It will also likely translate into swifter mobility of goods between states by removing the barriers present under the existing regime, it said.
“The overall impact is likely to vary across sectors, with some of the highest tax payers under the current regime, such as automotives, standing to gain the most,” Moody’s said.
Rajya Sabha on August 3 passed a constitutional amendment to allow implementation of the long-delayed GST. The Bill will now go to Lok Sabha next week.
The Bill will then have to be ratified by 50 per cent of the state legislative assemblies, and the actual GST bill will need to be enacted into law by the Lok Sabha and by state governments.Moody’s said the new GST structure follows a dual taxation model with powers granted to the central and state governments to tax both goods and services under a common structureIt will replace the existing system of multiple taxes, imposed at different stages of the value chain, with a single unified tax.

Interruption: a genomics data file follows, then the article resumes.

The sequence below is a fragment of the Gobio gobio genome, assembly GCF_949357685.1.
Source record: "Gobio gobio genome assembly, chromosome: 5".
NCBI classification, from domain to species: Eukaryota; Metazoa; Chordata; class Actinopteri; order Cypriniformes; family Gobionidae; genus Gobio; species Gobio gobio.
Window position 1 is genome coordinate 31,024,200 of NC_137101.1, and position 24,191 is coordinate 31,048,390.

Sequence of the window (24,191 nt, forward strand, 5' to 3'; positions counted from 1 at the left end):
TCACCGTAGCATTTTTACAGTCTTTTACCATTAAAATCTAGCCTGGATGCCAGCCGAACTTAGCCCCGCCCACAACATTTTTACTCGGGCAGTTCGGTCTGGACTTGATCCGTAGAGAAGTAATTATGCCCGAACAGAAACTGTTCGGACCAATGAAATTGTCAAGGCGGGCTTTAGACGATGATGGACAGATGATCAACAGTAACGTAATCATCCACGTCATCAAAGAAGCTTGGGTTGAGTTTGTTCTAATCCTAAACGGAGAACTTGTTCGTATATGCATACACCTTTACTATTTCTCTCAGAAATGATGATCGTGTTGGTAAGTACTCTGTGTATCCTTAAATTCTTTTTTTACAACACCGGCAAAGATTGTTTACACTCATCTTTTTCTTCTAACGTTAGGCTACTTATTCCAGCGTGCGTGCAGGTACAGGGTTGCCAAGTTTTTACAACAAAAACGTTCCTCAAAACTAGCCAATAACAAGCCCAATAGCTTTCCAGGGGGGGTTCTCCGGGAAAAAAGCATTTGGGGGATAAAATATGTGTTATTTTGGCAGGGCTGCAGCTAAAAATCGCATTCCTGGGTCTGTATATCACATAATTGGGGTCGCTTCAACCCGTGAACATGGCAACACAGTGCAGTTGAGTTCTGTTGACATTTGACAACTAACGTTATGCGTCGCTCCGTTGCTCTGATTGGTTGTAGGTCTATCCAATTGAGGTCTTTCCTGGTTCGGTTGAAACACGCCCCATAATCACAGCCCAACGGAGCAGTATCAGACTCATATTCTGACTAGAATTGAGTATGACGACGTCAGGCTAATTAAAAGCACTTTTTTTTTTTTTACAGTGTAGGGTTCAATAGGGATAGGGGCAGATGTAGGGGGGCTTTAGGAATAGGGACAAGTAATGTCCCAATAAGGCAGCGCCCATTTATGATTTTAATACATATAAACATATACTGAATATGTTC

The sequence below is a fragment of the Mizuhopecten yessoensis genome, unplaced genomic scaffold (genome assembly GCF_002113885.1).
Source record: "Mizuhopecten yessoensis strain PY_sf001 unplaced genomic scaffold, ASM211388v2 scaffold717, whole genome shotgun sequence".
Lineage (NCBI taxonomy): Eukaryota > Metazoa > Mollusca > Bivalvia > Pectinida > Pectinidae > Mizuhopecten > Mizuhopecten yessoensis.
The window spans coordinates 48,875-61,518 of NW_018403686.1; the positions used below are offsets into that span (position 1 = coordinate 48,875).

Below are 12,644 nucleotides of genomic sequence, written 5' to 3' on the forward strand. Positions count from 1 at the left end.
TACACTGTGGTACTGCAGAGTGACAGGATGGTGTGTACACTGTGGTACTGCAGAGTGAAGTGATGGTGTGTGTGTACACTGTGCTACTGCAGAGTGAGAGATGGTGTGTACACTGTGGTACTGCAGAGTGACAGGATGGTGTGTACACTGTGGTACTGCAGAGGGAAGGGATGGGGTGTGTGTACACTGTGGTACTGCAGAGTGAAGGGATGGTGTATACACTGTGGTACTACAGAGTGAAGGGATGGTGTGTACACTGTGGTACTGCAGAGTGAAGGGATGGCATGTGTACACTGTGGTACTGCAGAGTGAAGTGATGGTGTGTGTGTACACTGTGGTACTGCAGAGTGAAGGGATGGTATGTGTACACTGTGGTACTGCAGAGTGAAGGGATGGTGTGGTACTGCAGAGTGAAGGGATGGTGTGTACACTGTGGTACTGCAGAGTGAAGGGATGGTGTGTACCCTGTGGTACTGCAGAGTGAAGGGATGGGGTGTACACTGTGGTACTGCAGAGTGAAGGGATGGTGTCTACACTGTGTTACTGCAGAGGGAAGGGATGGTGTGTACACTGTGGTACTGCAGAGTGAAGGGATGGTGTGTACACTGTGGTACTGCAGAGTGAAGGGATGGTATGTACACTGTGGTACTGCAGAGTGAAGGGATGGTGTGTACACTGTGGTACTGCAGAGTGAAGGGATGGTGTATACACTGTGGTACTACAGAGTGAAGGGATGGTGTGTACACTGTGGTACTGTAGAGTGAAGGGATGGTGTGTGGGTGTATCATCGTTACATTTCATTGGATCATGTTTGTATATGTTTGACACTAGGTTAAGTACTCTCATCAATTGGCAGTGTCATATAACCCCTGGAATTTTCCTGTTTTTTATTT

Last December, a committee headed by the Chief Economic Adviser recommended a revenue neutral range of 15-15.5 per cent with a preference for the lower end of that range.
“While the goal is to strive towards one single GST rate in the medium term, the committee recommended a three-rate structure in the interim. The lower rates may be at around 12 per cent while standard rates are recommended to be in the range of 17-18 per cent,” it said.